Background Obesity is a risk factor for non-valvular atrial fibrillation (NVAF), diabetes mellitus, and hypertension. Adiponectin, a unique biomarker of adipose tissue, has antiinflammatory, insulin-sensitizing, and antiatherogenic properties and is known to be higher in women. The relationship between adiponectin, gender, and thromboembolic risk in atrial fibrillation however is unknown. Methods The relationship between gender, adiponectin levels, and echocardiographic measures of blood stagnation and left atrial appendage thrombus (LAAT) was assessed in 209 patients with NVAF (55 women and 154 men; mean age 63 ± 14 years) compared to 70 normal sinus rhythm controls (29 women and 41 men; mean age 64 ± 14 years). Total adiponectin was measured by solid-phase ELISA. Demographic and clinical variables of CHADS2 and CHA2DS2-VASc were collected, and spontaneous echocardiographic contrast (SEC), left atrial appendage emptying velocity (LAAEV) and left atrium volume index (LAVI) were measured prospectively. Results Elevated adiponectin was associated with advanced cardiovascular pathology and permanent arrhythmia but only in men with NVAF. In NVAF men, a step-wise increase in adiponectin levels was noted relative to increasing intensity of SEC and decreasing LAAEV. Adiponectin level > 16657 ng/ml predicted LAAT (OR: 3.66; 95% Cl: 1.21-11.48; p = 0.022) after adjustment for CHADS2 score in men but not in women with NVAF. Conclusions There is a direct correlation between elevated adiponectin level and the degree of left atrial blood stasis in men but not in women with NVAF. High adiponectin levels can be used as an important variable in the prediction of LAAT.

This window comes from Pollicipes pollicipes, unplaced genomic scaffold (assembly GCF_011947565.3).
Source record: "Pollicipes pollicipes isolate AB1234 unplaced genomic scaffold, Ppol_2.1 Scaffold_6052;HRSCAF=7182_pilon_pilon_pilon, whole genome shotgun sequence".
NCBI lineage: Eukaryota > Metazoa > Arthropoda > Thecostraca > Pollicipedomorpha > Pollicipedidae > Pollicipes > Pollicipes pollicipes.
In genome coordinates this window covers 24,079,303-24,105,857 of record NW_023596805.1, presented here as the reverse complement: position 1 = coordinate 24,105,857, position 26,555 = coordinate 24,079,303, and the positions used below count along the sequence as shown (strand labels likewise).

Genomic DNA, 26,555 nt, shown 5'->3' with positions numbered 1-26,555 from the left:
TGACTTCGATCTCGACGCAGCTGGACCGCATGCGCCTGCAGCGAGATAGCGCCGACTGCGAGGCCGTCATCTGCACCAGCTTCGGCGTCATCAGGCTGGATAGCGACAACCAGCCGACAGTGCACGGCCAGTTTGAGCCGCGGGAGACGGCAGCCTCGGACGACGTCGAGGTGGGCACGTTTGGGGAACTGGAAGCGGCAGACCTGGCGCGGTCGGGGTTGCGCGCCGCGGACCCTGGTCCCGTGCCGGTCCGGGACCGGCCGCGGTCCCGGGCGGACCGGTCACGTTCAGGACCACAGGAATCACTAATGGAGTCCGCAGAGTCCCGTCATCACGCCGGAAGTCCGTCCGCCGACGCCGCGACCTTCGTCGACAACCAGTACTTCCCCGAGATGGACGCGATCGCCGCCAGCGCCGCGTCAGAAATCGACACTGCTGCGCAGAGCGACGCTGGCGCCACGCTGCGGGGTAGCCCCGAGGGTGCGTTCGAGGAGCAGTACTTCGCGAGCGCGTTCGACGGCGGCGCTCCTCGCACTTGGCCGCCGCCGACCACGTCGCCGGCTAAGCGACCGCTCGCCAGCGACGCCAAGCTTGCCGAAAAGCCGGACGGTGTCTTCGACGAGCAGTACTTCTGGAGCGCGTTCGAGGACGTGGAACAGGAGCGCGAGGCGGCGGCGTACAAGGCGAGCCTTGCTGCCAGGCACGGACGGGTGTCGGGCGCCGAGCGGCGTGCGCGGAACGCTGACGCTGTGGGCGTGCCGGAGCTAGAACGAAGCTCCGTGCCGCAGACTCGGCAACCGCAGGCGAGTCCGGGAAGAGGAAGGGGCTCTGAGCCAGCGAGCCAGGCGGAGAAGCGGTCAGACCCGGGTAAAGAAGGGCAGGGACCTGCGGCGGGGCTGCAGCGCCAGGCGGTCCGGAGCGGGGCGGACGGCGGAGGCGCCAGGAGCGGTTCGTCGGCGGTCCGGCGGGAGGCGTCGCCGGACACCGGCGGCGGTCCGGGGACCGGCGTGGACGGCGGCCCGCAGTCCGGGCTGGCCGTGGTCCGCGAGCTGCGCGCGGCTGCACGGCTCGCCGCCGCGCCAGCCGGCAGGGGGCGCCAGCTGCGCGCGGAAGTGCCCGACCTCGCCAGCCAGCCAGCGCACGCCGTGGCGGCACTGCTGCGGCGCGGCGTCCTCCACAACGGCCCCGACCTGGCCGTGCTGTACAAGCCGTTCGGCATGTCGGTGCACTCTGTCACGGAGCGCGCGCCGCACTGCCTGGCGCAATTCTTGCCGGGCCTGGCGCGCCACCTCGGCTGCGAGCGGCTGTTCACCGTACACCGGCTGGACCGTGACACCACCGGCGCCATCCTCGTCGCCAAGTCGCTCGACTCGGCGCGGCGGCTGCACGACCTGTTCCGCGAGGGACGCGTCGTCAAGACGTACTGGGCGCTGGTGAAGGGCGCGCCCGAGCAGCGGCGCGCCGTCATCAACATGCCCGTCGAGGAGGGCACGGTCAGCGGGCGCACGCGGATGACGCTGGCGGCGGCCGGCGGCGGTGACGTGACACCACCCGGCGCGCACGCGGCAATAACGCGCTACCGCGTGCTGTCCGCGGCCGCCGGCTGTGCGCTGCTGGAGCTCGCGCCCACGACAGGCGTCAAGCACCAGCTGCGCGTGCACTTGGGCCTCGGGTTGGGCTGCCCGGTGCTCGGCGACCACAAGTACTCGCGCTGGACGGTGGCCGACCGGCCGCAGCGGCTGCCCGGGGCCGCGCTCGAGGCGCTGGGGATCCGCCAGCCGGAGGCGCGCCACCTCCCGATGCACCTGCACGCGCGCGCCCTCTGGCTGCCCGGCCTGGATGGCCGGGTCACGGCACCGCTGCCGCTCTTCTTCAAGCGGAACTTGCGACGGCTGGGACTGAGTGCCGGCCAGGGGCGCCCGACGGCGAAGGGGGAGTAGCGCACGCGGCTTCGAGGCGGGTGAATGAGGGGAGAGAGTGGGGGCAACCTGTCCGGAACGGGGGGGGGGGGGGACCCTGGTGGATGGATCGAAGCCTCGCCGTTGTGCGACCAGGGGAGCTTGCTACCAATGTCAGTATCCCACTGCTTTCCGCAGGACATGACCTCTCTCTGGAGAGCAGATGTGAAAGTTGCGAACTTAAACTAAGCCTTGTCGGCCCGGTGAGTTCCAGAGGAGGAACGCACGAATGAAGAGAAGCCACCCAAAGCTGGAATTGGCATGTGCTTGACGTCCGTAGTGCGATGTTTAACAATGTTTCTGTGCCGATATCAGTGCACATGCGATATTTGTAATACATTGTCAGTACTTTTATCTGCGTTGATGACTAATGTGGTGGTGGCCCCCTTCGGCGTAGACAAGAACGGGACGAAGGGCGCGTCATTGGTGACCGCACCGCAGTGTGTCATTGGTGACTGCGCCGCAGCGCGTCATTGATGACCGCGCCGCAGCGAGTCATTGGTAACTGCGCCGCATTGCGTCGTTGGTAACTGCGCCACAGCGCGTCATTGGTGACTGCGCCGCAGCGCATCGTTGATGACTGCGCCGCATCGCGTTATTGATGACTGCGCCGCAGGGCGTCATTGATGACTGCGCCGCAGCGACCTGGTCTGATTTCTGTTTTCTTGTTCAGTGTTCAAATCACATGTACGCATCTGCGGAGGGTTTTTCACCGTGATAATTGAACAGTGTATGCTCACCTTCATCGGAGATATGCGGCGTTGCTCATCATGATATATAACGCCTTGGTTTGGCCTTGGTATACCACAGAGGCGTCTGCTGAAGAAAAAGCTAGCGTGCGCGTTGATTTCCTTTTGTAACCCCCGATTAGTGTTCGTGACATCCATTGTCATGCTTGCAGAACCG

- Atrial fibrillation
- Left atrial appendage thrombus
ASJC Scopus subject areas
- Cardiology and Cardiovascular Medicine